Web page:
That is what the German minister Dietrich Bonhoeffer wrote in his 1937 book, The Cost of Discipleship, as Bonhoeffer’s criticism of the Nazi government placed him at great risk. Eight years later, Bonhoeffer was dead, hanged in a concentration camp. What gave his faith such strength?
As parents, as adults and as Americans, we are very familiar with the truth that good things come to those who work for them. A good job, a good family, a good house in a good neighborhood with good schools, a good reputation — in fact, health, wealth, and happiness in general — all of these are typically the result of diligent and determined effort. If this is the rule of good things, then the Kingdom of God, which is the best thing of all, must follow a similar rule. Right? The Kingdom of God is a place for those who are the best Christians — the most morally pure, the most holy, the most “good Christian” people, wearing robes, strumming harps, sitting on clouds and basking in each others’ outstanding levels of holiness… Right?
No. In Luke’s gospel, Jesus’s disciples are bothered that Jesus is being distracted from his very important teaching by being asked to kiss babies. Why, they ask, is our master’s time being wasted with this? There’s a hierarchy of importance, and surely Jesus has better things to do than to dandle unruly, messy, noisy babies, who are at the bottom of the social scale. Right?
No. He rebukes them: It is to such as these that the kingdom of God belongs. Truly I tell you, whoever does not receive the kingdom of God as a little child will never enter it. That is: God gives us the kingdom as a parent gives a kid a bottle or a diaper: as an act of pure generous grace to someone in need, not upon the basis of merit or achievement.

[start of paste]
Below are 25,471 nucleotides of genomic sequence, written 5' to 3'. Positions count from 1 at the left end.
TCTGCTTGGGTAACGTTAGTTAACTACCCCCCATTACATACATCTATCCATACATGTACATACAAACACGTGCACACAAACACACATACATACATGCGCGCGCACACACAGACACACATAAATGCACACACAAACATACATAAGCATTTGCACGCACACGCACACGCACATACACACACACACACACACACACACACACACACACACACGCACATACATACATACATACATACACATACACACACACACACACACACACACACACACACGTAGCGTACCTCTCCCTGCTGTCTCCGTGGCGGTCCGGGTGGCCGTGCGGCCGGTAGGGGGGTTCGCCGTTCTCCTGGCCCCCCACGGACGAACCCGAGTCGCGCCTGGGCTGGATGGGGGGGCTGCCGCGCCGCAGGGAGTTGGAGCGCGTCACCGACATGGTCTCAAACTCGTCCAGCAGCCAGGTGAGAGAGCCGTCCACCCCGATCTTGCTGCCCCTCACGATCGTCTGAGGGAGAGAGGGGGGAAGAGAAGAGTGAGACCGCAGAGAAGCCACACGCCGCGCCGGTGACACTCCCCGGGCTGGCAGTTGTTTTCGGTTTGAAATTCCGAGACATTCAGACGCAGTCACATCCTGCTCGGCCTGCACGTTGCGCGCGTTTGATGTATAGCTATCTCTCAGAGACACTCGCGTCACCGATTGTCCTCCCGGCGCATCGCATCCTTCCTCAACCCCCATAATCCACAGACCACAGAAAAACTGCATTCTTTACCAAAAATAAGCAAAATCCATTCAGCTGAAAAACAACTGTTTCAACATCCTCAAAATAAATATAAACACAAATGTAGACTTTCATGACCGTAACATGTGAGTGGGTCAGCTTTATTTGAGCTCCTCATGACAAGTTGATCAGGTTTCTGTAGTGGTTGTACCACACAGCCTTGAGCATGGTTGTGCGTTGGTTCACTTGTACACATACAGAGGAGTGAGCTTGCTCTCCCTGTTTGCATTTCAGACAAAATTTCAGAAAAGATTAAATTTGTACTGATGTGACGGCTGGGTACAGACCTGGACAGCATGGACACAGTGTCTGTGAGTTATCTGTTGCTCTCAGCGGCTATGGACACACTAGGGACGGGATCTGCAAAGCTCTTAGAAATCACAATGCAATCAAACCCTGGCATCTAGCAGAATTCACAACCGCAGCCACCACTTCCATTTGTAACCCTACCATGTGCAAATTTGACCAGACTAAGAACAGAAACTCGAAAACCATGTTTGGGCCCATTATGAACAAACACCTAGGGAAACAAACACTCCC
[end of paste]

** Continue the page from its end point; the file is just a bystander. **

In John’s gospel, Jesus, walking along, encounters a man who had been blind from birth. The first question that Jesus’ disciples ask him is a very human one: “Rabbi, who sinned, this man or his parents, that he was born blind?” Who sinned? The disciples want to be reassured of the regularity and predictability of the moral universe — you might call it karma — that suffering makes sense on an individual level. If someone is in a car crash: Were they wearing seat belts? If someone has lung cancer: Were they a smoker? Et cetera. We want to know that the suffering makes sense, and whom to blame.
Needless to say, the same applies — as in this very story of Jesus — in the case of parenting. Is our child struggling in school? Not making friends? Developing bad habits? Unpopular? Unhealthy? Whose fault is it? Is it the kid’s fault, or our fault, or… Who sinned? But, in this story, Jesus’ answer is unsurprisingly surprising: “Neither…”
Materials for further reading are available on the resources page.
(The password for the resource page is the five-letter word in asterisks >> The name of our church is Saint ***** )